iMScope TRIO

Imaging Mass Microscope

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High Spatial Resolution Imaging

High-resolution imaging offered by optical microscopes is required not only for pharmacokinetic analysis, but also for toxicity testing and toxicity mechanism analysis. Analysis of the retina and skin requires imaging with high spatial resolution.

High spatial resolution imaging of mouse skin

In this experiment, the fat in rat skin was visualized. High spatial resolution imaging clearly showed localization of ceramide in the horny layer and phosphatidylcholine (PC) in the sebaceous gland.

Visualization of Lipid in a Mouse Cerebellum

A wide variety of molecules relate to diseases states. Imaging mass spectrometry using the iMScope TRIO can detect a wide range of molecules within a defined mass range. Therefore, distribution information for several target molecules with different molecular weights can be determined simultaneously during a single measurement. Visualization Profiling

Optical Image

MS Images

*Ionization time: 50 ms, mass range: m/z 500–1000, MS mode

By displaying the signal intensity at molecular weight of each target molecule, the 2D location of the target molecules is visualized. All target molecules can be detected simultaneously by a single measurement. Furthermore, samples are measured at a fast 6 pixels per second*, dramatically shortening your experiment time. In this example, the distribution of phosphatidylcholines (PCs) in the mouse cerebellum was successfully visualized within 3 hours (2.5 mm square). Limitations in immunostaining of lipids have previously made visual mapping of these compounds difficult. However this can easily be achieved using the iMScope TRIO, making this technology very powerful, particularly in areas such as brain function analysis and any biological process where lipids are known to play an important role.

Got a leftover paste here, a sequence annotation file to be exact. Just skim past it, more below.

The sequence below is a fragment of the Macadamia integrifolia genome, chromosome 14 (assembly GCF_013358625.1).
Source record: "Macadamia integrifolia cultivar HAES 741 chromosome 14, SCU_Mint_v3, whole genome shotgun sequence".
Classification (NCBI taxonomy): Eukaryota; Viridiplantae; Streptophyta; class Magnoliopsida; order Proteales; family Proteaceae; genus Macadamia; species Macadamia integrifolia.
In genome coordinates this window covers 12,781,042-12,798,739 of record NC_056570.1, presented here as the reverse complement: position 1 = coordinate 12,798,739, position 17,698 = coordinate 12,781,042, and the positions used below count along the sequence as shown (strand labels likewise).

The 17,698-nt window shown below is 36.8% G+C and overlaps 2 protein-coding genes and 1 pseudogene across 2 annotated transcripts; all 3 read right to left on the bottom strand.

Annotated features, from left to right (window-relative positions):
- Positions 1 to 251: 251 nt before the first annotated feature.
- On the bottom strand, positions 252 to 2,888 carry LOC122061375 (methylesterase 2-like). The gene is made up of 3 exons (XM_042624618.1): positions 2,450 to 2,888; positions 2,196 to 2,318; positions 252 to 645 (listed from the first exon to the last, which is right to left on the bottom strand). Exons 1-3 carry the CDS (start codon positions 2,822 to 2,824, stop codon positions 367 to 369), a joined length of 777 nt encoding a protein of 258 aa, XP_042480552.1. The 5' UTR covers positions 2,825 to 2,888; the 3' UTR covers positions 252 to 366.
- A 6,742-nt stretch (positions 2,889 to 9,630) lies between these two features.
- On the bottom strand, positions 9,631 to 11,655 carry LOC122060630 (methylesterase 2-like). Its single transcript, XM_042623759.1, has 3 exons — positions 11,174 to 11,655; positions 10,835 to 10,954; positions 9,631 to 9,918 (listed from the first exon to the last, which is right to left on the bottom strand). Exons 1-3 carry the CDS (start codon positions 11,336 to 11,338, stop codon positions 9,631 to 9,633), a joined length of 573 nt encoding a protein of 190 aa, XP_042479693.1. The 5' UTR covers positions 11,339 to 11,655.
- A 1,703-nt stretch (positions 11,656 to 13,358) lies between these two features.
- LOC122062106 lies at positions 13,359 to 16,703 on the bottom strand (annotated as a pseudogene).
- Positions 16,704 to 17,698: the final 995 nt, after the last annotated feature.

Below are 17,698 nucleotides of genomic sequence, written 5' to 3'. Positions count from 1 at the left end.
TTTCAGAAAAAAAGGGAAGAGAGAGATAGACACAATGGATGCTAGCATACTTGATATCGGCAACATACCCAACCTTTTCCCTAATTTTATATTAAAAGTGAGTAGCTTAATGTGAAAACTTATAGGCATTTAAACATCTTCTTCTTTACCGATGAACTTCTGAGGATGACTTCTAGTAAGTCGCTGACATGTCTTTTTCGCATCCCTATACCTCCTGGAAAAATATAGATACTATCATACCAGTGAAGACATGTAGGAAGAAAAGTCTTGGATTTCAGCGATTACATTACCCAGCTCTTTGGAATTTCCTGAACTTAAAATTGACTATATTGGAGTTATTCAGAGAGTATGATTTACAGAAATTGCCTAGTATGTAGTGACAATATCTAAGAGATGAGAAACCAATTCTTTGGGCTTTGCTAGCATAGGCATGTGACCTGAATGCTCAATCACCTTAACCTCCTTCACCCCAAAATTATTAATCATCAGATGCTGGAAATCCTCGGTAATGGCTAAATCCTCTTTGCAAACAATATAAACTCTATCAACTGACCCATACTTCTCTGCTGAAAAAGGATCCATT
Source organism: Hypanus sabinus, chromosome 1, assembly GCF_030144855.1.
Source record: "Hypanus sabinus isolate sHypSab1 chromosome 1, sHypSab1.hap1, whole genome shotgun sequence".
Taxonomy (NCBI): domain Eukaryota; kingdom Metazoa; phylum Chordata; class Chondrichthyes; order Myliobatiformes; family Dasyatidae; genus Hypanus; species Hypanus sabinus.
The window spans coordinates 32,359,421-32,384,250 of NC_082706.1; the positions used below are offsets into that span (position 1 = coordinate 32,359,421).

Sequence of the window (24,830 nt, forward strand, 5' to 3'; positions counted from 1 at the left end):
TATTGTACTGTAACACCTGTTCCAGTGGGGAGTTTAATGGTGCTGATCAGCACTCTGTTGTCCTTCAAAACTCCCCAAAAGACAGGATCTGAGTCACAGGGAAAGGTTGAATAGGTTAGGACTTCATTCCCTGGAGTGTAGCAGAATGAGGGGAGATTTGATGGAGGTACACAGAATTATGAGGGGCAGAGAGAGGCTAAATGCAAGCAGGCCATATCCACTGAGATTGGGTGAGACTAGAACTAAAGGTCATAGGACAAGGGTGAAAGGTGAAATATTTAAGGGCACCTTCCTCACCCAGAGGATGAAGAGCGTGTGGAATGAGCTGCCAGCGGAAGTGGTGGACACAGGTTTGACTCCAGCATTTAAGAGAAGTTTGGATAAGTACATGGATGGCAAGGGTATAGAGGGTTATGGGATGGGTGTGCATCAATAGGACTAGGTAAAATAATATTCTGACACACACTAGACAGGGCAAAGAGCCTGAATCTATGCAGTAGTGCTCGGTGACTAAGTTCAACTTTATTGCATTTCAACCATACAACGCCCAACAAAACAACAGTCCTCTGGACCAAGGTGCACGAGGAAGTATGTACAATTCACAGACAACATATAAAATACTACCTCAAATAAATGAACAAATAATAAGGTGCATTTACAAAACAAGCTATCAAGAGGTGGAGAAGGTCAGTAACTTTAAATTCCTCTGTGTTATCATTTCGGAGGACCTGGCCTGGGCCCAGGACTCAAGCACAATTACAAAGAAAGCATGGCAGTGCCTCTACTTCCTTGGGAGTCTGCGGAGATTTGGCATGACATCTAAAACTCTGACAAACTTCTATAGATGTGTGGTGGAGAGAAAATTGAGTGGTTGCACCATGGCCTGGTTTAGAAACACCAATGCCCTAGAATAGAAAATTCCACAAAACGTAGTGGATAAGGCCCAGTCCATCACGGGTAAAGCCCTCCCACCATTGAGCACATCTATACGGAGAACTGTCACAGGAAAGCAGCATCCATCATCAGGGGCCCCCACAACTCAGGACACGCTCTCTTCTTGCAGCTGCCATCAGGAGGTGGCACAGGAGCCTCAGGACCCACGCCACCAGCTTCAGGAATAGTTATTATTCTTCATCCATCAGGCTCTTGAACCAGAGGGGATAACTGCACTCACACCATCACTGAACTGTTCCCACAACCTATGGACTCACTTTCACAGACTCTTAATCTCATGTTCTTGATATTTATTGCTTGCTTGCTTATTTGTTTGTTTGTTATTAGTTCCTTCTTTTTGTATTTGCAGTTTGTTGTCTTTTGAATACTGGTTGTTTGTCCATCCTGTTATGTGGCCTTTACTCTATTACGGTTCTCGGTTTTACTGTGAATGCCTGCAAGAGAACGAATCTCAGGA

High Spatial Resolution Imaging of Mouse Retina

High-resolution imaging offered by optical microscopes is required not only for pharmacokinetic analysis, but also for toxicity testing and toxicity mechanism analysis. Also, evaluating the phototoxic property of drug candidates requires detailed analysis of the retina and neighboring organs.

Optical Image

10 μm Imaging

In this experiment, two types of phosphatidylcholine (PC) distributions in the mouse retina were visualized. The PC (18:0/22:6) located next to the retinal pigment epithelium, which is about 10 μm thick, and the PC (16:0/18:1) located toward the outside the epithelium, can be detected and visualized distinctively. The images show that the two types of PC are distributed in thin layered structures.

Overlaying Optical and MS Images

Overlaying MS images and optical microscope morphological images reveals the difference between the amounts of specific molecules in each minute organ and can relate molecular distribution to the biological functions of an organelle and morphological changes.

The above figures show the resultant images generated by overlaying MS images at different m/z (blue and yellow) and optical microscope morphological images. These figures clearly indicate that analysis of the localization of specific molecules combined with morphological images is a useful approach for investigating drug efficiency and toxicity in drug discovery.